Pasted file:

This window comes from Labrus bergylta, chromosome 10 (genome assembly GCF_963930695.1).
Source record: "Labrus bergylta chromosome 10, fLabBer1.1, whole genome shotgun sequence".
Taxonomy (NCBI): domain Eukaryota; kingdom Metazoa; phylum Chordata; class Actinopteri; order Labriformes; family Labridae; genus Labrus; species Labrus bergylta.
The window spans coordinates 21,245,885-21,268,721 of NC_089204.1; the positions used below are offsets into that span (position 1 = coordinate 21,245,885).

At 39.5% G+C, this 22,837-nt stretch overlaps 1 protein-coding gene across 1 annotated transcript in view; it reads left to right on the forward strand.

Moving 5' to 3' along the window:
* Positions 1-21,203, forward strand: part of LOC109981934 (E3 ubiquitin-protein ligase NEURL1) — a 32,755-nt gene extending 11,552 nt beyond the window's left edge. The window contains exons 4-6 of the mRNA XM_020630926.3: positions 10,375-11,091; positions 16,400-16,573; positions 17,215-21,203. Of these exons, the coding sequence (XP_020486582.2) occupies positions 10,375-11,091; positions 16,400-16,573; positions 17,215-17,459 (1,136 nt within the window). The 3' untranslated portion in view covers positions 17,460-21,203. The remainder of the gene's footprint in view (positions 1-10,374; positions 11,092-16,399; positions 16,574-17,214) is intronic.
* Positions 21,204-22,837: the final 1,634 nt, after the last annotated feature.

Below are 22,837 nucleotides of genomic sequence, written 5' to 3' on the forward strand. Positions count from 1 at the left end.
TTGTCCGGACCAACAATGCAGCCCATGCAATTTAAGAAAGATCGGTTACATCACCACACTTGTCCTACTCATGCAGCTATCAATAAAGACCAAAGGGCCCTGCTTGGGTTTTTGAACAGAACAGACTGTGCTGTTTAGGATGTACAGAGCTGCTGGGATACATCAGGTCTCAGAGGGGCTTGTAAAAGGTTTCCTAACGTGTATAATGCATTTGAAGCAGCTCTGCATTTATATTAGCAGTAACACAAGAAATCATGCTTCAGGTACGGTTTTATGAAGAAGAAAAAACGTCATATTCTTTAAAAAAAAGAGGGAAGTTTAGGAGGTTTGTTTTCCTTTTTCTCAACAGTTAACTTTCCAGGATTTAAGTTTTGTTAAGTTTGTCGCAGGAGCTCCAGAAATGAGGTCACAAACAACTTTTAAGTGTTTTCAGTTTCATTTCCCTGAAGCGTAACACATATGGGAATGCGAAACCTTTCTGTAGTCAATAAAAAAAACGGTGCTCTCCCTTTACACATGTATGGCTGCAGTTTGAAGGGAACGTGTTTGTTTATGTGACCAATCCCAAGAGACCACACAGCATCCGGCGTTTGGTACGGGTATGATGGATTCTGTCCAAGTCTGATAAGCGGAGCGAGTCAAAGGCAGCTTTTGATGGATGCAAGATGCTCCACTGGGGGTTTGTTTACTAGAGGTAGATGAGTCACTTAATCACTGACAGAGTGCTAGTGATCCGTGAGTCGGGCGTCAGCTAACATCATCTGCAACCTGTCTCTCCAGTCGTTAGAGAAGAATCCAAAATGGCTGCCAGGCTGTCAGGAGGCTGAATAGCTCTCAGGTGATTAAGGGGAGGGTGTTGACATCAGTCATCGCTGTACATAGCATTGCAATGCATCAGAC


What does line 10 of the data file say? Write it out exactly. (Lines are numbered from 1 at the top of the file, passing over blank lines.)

TTGTCCGGACCAACAATGCAGCCCATGCAATTTAAGAAAGATCGGTTACATCACCACACTTGTCCTACTCATGCAGCTATCAATAAAGACCAAAGGGCCCTGCTTGGGTTTTTGAACAGAACAGACTGTGCTGTTTAGGATGTACAGAGCTGCTGGGATACATCAGGTCTCAGAGGGGCTTGTAAAAGGTTTCCTAACGTGTATAATGCATTTGAAGCAGCTCTGCATTTATATTAGCAGTAACACAAGAAATCATGCTTCAGGTACGGTTTTATGAAGAAGAAAAAACGTCATATTCTTTAAAAAAAAGAGGGAAGTTTAGGAGGTTTGTTTTCCTTTTTCTCAACAGTTAACTTTCCAGGATTTAAGTTTTGTTAAGTTTGTCGCAGGAGCTCCAGAAATGAGGTCACAAACAACTTTTAAGTGTTTTCAGTTTCATTTCCCTGAAGCGTAACACATATGGGAATGCGAAACCTTTCTGTAGTCAATAAAAAAAACGGTGCTCTCCCTTTACACATGTATGGCTGCAGTTTGAAGGGAACGTGTTTGTTTATGTGACCAATCCCAAGAGACCACACAGCATCCGGCGTTTGGTACGGGTATGATGGATTCTGTCCAAGTCTGATAAGCGGAGCGAGTCAAAGGCAGCTTTTGATGGATGCAAGATGCTCCACTGGGGGTTTGTTTACTAGAGGTAGATGAGTCACTTAATCACTGACAGAGTGCTAGTGATCCGTGAGTCGGGCGTCAGCTAACATCATCTGCAACCTGTCTCTCCAGTCGTTAGAGAAGAATCCAAAATGGCTGCCAGGCTGTCAGGAGGCTGAATAGCTCTCAGGTGATTAAGGGGAGGGTGTTGACATCAGTCATCGCTGTACATAGCATTGCAATGCATCAGAC